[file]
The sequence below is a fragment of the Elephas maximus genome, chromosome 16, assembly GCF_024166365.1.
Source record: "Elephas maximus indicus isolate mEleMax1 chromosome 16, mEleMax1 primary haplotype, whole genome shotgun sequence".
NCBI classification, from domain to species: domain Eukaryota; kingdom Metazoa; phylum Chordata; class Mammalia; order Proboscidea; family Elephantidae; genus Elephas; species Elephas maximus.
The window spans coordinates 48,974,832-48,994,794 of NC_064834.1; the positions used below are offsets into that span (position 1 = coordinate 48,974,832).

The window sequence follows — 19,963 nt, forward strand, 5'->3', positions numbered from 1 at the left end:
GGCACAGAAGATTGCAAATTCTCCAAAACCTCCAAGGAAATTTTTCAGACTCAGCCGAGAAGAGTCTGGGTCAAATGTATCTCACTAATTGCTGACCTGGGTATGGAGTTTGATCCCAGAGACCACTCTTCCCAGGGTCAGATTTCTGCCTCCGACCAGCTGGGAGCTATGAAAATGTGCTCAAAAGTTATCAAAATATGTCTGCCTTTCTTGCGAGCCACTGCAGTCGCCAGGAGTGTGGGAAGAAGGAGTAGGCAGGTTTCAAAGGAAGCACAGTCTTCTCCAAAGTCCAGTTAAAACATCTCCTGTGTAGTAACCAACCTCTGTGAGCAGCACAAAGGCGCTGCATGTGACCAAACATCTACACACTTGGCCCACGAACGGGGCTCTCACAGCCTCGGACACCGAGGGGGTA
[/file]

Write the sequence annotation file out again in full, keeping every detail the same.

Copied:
The sequence below is a fragment of the Elephas maximus genome, chromosome 16, assembly GCF_024166365.1.
Source record: "Elephas maximus indicus isolate mEleMax1 chromosome 16, mEleMax1 primary haplotype, whole genome shotgun sequence".
NCBI classification, from domain to species: domain Eukaryota; kingdom Metazoa; phylum Chordata; class Mammalia; order Proboscidea; family Elephantidae; genus Elephas; species Elephas maximus.
The window spans coordinates 48,974,832-48,994,794 of NC_064834.1; the positions used below are offsets into that span (position 1 = coordinate 48,974,832).

The window sequence follows — 19,963 nt, forward strand, 5'->3', positions numbered from 1 at the left end:
GGCACAGAAGATTGCAAATTCTCCAAAACCTCCAAGGAAATTTTTCAGACTCAGCCGAGAAGAGTCTGGGTCAAATGTATCTCACTAATTGCTGACCTGGGTATGGAGTTTGATCCCAGAGACCACTCTTCCCAGGGTCAGATTTCTGCCTCCGACCAGCTGGGAGCTATGAAAATGTGCTCAAAAGTTATCAAAATATGTCTGCCTTTCTTGCGAGCCACTGCAGTCGCCAGGAGTGTGGGAAGAAGGAGTAGGCAGGTTTCAAAGGAAGCACAGTCTTCTCCAAAGTCCAGTTAAAACATCTCCTGTGTAGTAACCAACCTCTGTGAGCAGCACAAAGGCGCTGCATGTGACCAAACATCTACACACTTGGCCCACGAACGGGGCTCTCACAGCCTCGGACACCGAGGGGGTA